October 2, 2012 — The U.S. Supreme Court on Monday indicated that it is considering whether it should agree to hear a lawsuit brought by Liberty University challenging the Affordable Care Act's (PL 111-148) individual mandate, The Hill's "Healthwatch" reports. In June, the justices declined to hear an appeal in the case after they ruled to uphold the ACA as a whole.
The conservative Christian university argues that it should have another chance to challenge the law because it opposes the individual mandate on different grounds than the case that ended up before the court. Liberty claims the law violates its religious freedom by requiring the purchase of health coverage that it says indirectly contributes to the funding of abortion.
Although the Supreme Court rarely grants re-hearings, Liberty said it has new arguments to present and that the high court should order a lower court to reconsider the case.
Prior to the court's ruling on the ACA, a lower court said it could not rule Liberty's case because the Anti-Injunction Act prevents suits over a tax that has yet to be levied.
However, the Supreme Court said in its decision on the ACA that the Anti-Injunction Act did not apply to the individual mandate, which Liberty says shows that the lower court was wrong for declining its case (Baker, "Healthwatch," The Hill, 10/1).
Court Asks Justice Department To Respond
The Supreme Court on Monday asked the Department of Justice to respond within 30 days to Liberty's request (Cheney, Politico, 10/1). Court observers said that the move might be an indication that there is some interest among the justices to hear the case.
According to Politico, if the justices grant Liberty's request, the 4th U.S. Circuit Court of Appeals could take up the case by as early as next year and position the case for a hearing before the Supreme Court in the future (Haberkorn/Cheney, Politico, 10/1).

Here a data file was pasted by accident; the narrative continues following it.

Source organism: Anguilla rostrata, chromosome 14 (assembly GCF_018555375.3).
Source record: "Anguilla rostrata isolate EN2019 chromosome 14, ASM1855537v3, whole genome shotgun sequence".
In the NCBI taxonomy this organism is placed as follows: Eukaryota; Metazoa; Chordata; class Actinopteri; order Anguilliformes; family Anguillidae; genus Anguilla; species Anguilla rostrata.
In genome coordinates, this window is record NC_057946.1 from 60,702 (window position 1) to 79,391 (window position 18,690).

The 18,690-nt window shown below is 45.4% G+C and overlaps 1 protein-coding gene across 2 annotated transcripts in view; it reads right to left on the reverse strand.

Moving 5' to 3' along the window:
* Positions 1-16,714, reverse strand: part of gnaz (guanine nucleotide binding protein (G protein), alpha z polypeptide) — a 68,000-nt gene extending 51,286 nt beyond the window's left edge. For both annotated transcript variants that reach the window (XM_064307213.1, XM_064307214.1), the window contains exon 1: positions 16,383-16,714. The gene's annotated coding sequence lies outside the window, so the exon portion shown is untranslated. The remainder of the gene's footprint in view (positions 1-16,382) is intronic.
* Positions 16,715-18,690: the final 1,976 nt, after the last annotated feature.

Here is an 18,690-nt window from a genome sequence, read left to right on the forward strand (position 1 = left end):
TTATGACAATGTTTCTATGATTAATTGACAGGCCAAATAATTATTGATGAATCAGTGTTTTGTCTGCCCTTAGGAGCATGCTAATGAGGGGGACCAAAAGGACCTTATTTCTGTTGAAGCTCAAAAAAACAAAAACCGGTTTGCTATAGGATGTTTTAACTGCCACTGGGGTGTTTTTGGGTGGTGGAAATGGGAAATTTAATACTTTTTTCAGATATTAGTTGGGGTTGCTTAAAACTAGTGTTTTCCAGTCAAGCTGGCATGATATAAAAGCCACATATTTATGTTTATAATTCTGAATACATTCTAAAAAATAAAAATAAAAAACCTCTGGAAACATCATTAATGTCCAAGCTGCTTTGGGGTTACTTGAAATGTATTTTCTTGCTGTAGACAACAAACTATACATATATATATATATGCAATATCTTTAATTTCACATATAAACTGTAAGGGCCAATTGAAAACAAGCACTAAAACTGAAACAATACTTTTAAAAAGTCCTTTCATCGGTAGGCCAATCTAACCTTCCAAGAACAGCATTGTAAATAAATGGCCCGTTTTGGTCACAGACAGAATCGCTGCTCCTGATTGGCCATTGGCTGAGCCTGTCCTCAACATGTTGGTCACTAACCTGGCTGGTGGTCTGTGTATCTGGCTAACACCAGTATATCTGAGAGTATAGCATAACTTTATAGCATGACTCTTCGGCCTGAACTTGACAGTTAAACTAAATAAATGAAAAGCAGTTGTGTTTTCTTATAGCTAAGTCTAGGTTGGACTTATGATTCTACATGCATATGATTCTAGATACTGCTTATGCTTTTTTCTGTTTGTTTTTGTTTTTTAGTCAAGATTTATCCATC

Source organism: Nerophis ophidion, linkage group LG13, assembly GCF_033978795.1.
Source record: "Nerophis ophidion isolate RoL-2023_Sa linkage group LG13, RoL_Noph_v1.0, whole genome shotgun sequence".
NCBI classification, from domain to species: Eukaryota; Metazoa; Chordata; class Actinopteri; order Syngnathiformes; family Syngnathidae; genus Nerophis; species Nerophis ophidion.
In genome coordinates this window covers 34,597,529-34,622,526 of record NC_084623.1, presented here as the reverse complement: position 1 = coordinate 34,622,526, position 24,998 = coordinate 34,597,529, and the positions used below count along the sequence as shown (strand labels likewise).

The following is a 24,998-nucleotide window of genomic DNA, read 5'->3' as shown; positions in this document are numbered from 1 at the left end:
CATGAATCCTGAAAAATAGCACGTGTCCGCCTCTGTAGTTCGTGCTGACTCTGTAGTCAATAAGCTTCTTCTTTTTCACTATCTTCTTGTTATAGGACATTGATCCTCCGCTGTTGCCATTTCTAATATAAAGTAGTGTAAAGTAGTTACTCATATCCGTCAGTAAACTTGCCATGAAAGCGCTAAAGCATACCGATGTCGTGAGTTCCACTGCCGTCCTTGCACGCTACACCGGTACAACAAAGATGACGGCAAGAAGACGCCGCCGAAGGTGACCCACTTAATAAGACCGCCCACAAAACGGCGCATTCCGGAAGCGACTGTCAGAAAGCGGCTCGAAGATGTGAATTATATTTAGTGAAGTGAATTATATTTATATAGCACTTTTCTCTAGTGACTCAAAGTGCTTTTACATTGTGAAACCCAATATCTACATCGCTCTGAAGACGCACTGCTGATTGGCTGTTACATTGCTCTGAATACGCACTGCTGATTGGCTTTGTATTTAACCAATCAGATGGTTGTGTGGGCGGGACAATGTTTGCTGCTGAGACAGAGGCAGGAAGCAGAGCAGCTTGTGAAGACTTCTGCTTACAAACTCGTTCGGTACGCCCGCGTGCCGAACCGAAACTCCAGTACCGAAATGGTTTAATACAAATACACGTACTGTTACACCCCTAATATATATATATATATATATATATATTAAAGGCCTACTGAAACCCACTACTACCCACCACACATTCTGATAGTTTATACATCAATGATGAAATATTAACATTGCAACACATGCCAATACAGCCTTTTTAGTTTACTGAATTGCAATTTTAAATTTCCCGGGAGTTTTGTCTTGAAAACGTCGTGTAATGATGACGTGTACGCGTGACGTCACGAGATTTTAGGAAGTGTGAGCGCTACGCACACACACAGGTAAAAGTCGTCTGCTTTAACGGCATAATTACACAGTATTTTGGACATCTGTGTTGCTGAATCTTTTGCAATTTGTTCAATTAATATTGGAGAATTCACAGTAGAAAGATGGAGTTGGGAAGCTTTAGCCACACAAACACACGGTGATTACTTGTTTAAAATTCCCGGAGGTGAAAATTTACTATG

Court Rejects Request From Neb. Antiabortion-Rights Group
In related news, the Supreme Court on Monday rejected Nebraskans United for Life's request to review a lower court's decision involving a state law that requires health screenings for women seeking abortion care, the AP/Washington Post reports.
Federal courts blocked the 2010 law, and the state attorney general declined to continue defending the measure.
Courts subsequently blocked NUL from intervening to defend the law. The group asked the Supreme Court to reconsider a lower court's refusal to hear its appeal (AP/Washington Post, 10/1).
Debra Ness, publisher & president, National Partnership
Andrea Friedman, associate editor & director of reproductive health programs, National Partnership
Marya Torrez, associate editor & senior reproductive health policy counsel, National Partnership
Melissa Safford, associate editor & policy advocate for reproductive health, National Partnership
Perry Sacks, assistant editor & health program associate, National Partnership
Cindy Romero, assistant editor & communications assistant, National Partnership
Justyn Ware, editor
Amanda Wolfe, editor-in-chief
Heather Drost, Hanna Jaquith, Marcelle Maginnis, Ashley Marchand and Michelle Stuckey, staff writers
Tucker Ball, director of new media, National Partnership